Embracing risk to succeed in value-based care

Insight Article - September 16, 2019



MGMA Staff Members
Andrea Hurteau, chief operating officer, Boncura Health Solutions, started her work in healthcare on the clinical side more than 20 years ago but soon was intrigued by managed care and how business intersects with the clinical side.

Since moving to the administrative side, she has bounced from the provider side to the payer side, “watching how risk plays out on both ends,” she said in a recent interview for the MGMA Insights podcast. “There’s been a significant evolution in providers bearing risk … but some of the same core issues still exist today” amid the shift to value-based care.

The biggest risks in shifting to value

Hurteau said that taking on risk from a provider perspective requires transformation. “You can’t expect to do things the same way you did in a fee-for-service world and truly deliver value or be successful,” she said, noting it requires “a strategic change within the organization, as well as a realignment of resources, infrastructures, partnerships and overall provider engagement in order to be successful.

“The risk lies in the ability of the organization to transform. And they're required to have payer contract transformation, obviously care transformation and, most importantly, data transformation,” she said.

The role of data

In a fee-for-service world, providers are not as engaged in the downstream claim payment or the overall cost of care that a population has on a payers’ membership, Hurteau said. Moving into value-based care, providers need to be more engaged in the overall cost of care for a population, including insight into care that a provider who's engaged in a risk model is not providing for their membership.

“We're seeing a transformation to downside risk and encouragement from payers [for providers] to take this on,” Hurteau said. “And often, a lot of this expense or differential in outcome happens outside of a provider’s own system, and therefore data provides insight to the provider taking on risk on what's happening outside of their world. That's a very significant change from what we've seen in a historic fee-for-service environment.”

Locating risk via analysis

Embracing the need for data and analysis in the move to value-based care “will tell us where the risk actually lies,” Hurteau said. “What areas can we do something to improve the overall cost and quality of care? Once we've identified what's actionable, then you need to come up with a plan on how to address that potential opportunity within a risk-sharing arrangement. And finally, once you come up with a plan, you need to continuously evaluate, is your plan working?”

Hurteau says the evaluation piece is where some medical groups have difficulty: They might have a plan in place, but then the feedback needed for potential future interventions is not generated.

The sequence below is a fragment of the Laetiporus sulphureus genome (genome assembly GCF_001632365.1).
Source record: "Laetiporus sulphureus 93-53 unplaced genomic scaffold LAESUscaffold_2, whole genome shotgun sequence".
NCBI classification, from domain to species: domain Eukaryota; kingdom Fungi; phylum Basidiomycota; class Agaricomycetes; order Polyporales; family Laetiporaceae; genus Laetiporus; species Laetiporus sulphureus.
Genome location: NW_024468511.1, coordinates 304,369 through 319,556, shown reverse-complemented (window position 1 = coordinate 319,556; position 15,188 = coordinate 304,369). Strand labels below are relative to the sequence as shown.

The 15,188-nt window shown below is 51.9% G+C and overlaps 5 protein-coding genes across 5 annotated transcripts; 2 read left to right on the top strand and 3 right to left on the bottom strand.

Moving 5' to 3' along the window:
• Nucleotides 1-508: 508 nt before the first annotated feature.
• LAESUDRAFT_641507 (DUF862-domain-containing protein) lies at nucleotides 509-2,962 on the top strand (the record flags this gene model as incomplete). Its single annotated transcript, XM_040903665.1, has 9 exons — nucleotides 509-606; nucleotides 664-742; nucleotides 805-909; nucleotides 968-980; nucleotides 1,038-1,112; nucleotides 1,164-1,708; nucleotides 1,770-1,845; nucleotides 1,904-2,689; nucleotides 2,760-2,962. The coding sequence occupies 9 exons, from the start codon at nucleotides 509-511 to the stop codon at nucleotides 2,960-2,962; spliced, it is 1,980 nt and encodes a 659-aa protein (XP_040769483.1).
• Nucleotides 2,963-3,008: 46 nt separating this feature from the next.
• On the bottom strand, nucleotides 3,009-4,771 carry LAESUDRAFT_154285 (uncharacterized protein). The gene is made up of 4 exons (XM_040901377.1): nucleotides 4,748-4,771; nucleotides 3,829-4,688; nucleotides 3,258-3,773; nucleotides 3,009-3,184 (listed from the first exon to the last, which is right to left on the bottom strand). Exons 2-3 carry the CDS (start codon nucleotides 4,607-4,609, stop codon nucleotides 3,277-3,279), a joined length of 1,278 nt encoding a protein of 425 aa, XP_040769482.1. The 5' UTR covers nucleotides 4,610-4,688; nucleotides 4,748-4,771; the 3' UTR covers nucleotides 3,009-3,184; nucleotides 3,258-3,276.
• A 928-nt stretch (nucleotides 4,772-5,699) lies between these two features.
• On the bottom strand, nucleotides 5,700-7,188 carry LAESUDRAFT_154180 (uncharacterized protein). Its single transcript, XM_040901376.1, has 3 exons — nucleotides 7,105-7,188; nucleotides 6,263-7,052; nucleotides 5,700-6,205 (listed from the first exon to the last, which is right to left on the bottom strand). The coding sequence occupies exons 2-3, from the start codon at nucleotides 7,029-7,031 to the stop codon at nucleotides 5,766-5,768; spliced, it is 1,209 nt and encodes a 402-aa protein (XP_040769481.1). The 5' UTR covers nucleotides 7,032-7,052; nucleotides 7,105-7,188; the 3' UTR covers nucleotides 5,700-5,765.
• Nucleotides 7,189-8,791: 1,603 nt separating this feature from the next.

What success looks like

Hurteau pointed to the example of DuPage Medical Group, a large, multispecialty physician group that took on provider risk with a significant Medicare Advantage population. “You certainly have to be cognizant of strategic interventions to manage your most costly and most susceptible patient base,” Hurteau said, noting the costs of patients with comorbid chronic conditions and social determinants of health factors “impacting their ability to seek care and be compliant with their care.”

Through data analytics, DuPage could identify who those patients are that have above-average utilization and even avoidable utilization, such as unnecessary emergency department visits. The next step is to “create a strong primary care relationship with a targeted subset of a patient population that you’re at risk for,” Hurteau said. In DuPage Medical Group’s case, that meant creating a Breakthrough Care Center clinic model to serve the highest-risk patients within their Medicare Advantage risk population. The center’s doctors are specially trained to deal with elderly patients with multiple chronic diseases and the social barriers to care compliance.

“It's a completely different model of delivering care,” Hurteau said. “It's high intensity, the office visits are often extensive in length.” By shifting inpatient care to the Breakthrough Care Center, the center achieves utilization performance statistics “very near what we see in the rest of the population, yet are much higher acuity and have a much higher risk factor attributed to them,” Hurteau said.

Andrea Hurteau’s interview begins at the 42:10 mark in the podcast below:


Across the healthcare industry, the push is to deliver value rather than volume with value-based payment programs being the financing mechanism to drive change. Roadmaps to Value-based Profitability: A Practice Transformation Guide is the perfect starting point to gather information about how to prepare for, and maximize, your participation in value-based payment models. 
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